The Man (2005) / Comedy-Action
MPAA Rated: PG-13 for language, crude humor, and violence (I'd rate it R)
Running Time: 83 min.
Cast: Samuel L. Jackson, Eugene Levy, Luke Goss, Miguel Ferrer, Susie Essman, Horatio Sanz, Anthony Mackie, Gigi Rice
Director: Les Mayfield
Screenplay: Jim Piddock, Margaret Oberman, Steve Carpenter
Review published September 13, 2005
The Man is a buddy comedy very much in the mold of Midnight Run except with Samuel L. Jackson (Revenge of the Sith, Coach Carter) playing the tough cop role previously held by Robert De Niro, while Eugene Levy (American Wedding, A Mighty Wind) is Charles Grodin, the nebbish neurotic that tries to change his life. The rest of the cast -- who cares? What we care to see is hothead Jackson and annoying Levy play off of each other, even if it means having to endure a thinly developed and asinine plot to do so. First big problem to this formula: Eugene Levy isn't Charles Grodin. Levy has enjoyed some success in recent years playing supporting roles as the stuffy, out of touch father in many films. As funny as he has been, these are one-joke characters that leave scenes just as quickly as they enter them, never outstaying their usefulness for us to see just how thinly defined they are. In The Man, Levy is in nearly every scene, but his character isn't any more fleshed out than he has been in films where he appears in one or two. In short, the movie runs out of juice very early, leaving Jackson to yell increasingly louder while the humor quickly descends into crass territory to try to squeeze out laughs where there are none to be found.
Jackson plays Detroit cop Derrick Vann, an rule-breaking undercover agent that has has the Internal Affairs department sniffing around ever since his partner ended up mysteriously killed off. Vann goes after the baddies responsible, but his attempts at infiltrating the band of criminals goes awry when an innocent bystander, the neurotic dental tool salesman named Andy Fidler, is mistaken as the contact. Too far invested to pull back now, Vann finds he must use Andy as a proxy to deal with some seriously ruthless people. Andy does the best he can, fearing Vann's wrath as much as he fears the other side, although he is in way over his head trying to act tough. Vann's patience is tested at every turn, and if the bad guys don't kill incessantly annoying Andy, he just might himself.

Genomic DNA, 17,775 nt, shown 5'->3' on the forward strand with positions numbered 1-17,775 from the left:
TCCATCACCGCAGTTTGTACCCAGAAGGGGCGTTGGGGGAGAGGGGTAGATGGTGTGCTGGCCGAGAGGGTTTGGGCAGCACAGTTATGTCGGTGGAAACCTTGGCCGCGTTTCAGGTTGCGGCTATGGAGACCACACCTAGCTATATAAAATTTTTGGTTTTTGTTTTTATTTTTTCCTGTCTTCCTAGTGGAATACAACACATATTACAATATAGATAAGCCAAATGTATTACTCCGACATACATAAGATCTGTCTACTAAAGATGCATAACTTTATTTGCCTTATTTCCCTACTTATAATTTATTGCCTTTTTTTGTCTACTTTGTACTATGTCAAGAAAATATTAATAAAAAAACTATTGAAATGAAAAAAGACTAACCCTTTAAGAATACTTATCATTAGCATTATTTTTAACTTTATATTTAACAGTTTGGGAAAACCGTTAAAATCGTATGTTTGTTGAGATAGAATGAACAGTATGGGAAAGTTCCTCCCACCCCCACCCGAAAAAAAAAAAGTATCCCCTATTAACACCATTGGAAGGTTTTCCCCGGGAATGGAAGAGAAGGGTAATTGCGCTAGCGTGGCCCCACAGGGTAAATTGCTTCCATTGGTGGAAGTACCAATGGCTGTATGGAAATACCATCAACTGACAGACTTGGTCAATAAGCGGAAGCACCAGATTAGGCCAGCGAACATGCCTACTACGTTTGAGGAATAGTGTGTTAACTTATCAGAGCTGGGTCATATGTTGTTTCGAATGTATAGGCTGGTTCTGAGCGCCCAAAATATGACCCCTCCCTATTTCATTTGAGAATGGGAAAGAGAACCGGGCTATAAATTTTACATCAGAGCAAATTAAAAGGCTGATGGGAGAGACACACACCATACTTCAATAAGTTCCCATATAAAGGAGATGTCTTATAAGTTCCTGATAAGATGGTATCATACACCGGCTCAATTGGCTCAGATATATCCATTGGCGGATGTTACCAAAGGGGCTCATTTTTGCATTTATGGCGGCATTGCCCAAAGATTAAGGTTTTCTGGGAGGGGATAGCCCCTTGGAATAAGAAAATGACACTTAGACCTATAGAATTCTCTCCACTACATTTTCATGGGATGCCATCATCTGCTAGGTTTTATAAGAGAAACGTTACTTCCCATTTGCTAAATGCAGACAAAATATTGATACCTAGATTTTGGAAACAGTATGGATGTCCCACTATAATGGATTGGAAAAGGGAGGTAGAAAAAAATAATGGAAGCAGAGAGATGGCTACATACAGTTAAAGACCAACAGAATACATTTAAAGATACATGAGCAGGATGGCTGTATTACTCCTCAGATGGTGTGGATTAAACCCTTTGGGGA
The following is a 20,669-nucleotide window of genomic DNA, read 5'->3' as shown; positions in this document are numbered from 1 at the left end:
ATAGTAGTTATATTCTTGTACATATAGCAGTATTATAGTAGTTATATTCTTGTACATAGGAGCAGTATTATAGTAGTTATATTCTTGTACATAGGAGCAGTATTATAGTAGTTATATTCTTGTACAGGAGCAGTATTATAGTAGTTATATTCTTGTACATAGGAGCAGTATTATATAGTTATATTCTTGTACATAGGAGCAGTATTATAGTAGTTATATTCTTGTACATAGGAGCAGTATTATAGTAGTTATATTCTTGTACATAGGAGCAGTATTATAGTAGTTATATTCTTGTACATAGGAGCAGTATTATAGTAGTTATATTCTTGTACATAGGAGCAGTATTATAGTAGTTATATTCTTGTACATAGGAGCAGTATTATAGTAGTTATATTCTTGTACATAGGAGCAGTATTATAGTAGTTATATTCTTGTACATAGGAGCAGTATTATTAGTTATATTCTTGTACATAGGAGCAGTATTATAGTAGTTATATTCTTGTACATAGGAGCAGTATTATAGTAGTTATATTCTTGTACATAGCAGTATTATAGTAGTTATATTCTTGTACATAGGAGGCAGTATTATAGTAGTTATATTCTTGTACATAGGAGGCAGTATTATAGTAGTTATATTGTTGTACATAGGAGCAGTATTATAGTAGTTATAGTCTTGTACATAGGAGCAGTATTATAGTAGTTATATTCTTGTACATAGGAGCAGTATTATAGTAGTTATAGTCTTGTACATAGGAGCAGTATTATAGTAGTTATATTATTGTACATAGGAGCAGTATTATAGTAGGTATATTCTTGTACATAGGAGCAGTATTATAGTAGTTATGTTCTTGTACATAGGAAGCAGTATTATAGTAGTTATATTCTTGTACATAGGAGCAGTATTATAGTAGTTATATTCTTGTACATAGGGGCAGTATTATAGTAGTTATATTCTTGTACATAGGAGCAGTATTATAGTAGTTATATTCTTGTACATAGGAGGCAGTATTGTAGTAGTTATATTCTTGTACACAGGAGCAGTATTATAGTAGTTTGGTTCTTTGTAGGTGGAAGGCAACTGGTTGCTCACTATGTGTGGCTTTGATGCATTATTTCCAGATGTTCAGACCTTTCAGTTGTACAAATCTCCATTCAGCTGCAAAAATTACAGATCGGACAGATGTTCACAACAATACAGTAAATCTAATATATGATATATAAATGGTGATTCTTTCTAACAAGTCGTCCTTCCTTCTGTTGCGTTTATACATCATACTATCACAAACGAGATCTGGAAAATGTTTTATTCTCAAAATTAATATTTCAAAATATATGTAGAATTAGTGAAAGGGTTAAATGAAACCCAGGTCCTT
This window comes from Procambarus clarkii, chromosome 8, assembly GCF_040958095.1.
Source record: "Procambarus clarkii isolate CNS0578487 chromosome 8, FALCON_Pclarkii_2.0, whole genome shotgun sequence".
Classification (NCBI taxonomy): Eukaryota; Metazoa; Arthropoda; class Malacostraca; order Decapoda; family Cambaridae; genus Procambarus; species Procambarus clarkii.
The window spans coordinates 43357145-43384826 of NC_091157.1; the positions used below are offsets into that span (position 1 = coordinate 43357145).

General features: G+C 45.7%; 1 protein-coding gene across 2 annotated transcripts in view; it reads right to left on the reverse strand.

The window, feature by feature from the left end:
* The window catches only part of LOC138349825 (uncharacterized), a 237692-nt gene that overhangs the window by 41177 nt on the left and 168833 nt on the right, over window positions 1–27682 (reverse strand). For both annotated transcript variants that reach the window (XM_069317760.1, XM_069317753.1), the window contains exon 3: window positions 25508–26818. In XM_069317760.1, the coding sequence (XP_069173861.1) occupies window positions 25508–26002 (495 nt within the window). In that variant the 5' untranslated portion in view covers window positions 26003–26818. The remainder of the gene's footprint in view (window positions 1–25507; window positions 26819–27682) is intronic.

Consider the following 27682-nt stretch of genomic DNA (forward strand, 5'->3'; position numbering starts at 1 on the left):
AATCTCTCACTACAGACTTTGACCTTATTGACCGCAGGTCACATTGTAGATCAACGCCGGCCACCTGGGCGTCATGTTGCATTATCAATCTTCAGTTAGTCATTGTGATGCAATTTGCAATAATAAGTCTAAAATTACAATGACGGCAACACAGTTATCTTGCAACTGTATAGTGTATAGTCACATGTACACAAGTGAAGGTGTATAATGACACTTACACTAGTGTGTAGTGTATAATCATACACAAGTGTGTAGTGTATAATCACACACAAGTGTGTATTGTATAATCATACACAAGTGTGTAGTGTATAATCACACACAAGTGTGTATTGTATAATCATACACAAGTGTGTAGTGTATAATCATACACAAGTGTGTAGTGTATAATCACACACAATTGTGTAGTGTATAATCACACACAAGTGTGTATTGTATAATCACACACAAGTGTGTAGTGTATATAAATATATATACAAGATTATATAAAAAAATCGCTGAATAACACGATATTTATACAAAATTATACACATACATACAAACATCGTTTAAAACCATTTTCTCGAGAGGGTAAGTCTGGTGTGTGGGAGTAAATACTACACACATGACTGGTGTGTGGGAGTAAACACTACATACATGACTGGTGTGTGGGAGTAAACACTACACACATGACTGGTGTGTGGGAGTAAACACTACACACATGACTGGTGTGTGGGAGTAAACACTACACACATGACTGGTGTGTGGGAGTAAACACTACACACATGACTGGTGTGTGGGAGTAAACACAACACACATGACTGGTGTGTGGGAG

To be fair, The Man has a couple of moments of humor, although not nearly enough to make it close to being worth the time and money you'd spend to get to them. Like most buddy comedies, the producers of this formula flick never really look beyond the pairing of the two different personalities, investing so very little in anything other than contriving some situations that will allow the two actors to do their thing, hoping their chemistry will be enough to generate easy laughs. Sometimes this works and sometimes it doesn't, and The Man doesn't. Whoever thought Jackson and Levy would make for a natural comedic pairing was dead wrong, as they feel much more like two men exploring their own game individually rather than two comedic actors playing off of each other.
Taking a look at director Les Mayfield's resume, he has made one buddy comedy before in 1999's awful Martin Lawrence/Luke Wilson film, Blue Streak. Obviously, he's the wrong guy for the job, and The Man definitely shows he should be barred from forced antics like this in the future. Mercifully, the running time is only 83 minutes, although about 78 of those minutes showcase plot points and gags you've seen done much better in other films (The rest? The end credits). Even if you've seen Midnight Run a dozen times, there will be more laughs to be had in the thirteenth viewing than in the first one of this witless wanna-be.
©2005 Vince Leo